Kevin Keatts, NC State – I’ve heard his name from a couple people associated with the UCLA program, and it makes some sense. The 46-year-old is a proven coach, and could really recruit just about anywhere. He’s done it at the prep school level, at UNC Wilmington (2 NCAA tournaments in three years) — but is only in his second season at NC State. Might be too much of a reach for the Bruins brass.

Mick Cronin, Cincinnati – The 47-year-old’s resume is impressive – eight consecutive NCAA tourney appearances. He doesn’t have west coast ties, but a lot of guys on this list don’t.

Chris Beard, Texas Tech – Terrific coach, but just don’t know if he and his style fit in Westwood. Far better suited for Lubbock, but Beard has done an incredible job.

Buzz Williams, Virginia Tech – See Chris Beard, but just replace Lubbock with Blacksburg.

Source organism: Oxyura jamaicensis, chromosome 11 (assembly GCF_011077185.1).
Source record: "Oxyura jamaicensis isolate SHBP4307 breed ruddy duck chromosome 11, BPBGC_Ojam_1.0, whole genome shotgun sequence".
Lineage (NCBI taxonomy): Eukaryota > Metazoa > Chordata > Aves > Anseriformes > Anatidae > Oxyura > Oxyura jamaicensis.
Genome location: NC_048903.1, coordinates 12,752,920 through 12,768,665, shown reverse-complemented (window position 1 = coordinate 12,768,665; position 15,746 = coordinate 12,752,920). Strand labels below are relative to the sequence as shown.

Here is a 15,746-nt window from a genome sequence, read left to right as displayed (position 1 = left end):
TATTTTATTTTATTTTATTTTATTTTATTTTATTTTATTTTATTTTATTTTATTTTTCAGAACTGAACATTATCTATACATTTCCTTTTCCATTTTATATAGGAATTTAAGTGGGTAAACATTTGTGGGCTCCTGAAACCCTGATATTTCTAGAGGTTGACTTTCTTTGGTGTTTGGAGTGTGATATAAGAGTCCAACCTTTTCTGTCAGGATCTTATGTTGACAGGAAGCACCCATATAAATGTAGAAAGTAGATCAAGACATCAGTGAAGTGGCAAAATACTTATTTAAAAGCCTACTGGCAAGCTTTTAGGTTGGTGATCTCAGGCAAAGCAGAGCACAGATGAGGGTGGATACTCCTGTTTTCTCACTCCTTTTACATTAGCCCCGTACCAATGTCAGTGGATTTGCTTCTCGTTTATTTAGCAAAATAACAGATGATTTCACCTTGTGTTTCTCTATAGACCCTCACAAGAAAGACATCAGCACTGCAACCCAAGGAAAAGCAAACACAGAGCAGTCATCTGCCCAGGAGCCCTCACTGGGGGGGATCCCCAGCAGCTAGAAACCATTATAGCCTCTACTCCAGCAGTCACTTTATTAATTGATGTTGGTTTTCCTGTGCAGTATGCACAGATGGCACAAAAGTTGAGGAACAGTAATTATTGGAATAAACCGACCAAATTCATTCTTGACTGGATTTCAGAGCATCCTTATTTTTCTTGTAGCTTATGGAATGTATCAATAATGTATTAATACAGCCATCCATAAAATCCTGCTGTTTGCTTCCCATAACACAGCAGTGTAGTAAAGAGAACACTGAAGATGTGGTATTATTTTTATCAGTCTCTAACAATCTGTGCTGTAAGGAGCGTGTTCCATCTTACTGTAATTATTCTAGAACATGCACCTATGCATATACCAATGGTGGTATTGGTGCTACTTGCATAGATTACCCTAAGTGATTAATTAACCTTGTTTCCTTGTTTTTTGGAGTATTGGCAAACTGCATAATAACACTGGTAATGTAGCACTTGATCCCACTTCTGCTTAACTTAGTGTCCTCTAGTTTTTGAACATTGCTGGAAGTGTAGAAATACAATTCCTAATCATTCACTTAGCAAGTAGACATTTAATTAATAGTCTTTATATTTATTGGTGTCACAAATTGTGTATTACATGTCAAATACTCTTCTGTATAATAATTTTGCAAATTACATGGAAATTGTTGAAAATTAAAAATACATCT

Bobby Hurley – You’d win the press conference and games since he’s a former Duke star who won a couple of national titles, and has also taken Arizona State to the NCAA tourney and appears primed to do it again this season. He’s a guy who you can get, who is willing to work, already has west coast connections and can both coach and recruit. UCLA fans would love his intensity and passion — and this would also hurt a program that has been on the rise within the league.



Fred Hoiberg – I don’t hate it, but I don’t love it, either. He’s a proven winner in college at Iowa State, looks the part, is easygoing and humble and would help you win the press conference to some degree. But he can’t play the transfer game like he did to succeed in Ames and he’s admitted he doesn’t like recruiting. He’d have to hire a staff that gets after it — as was the case at Iowa State. His connection to Wasserman will also help.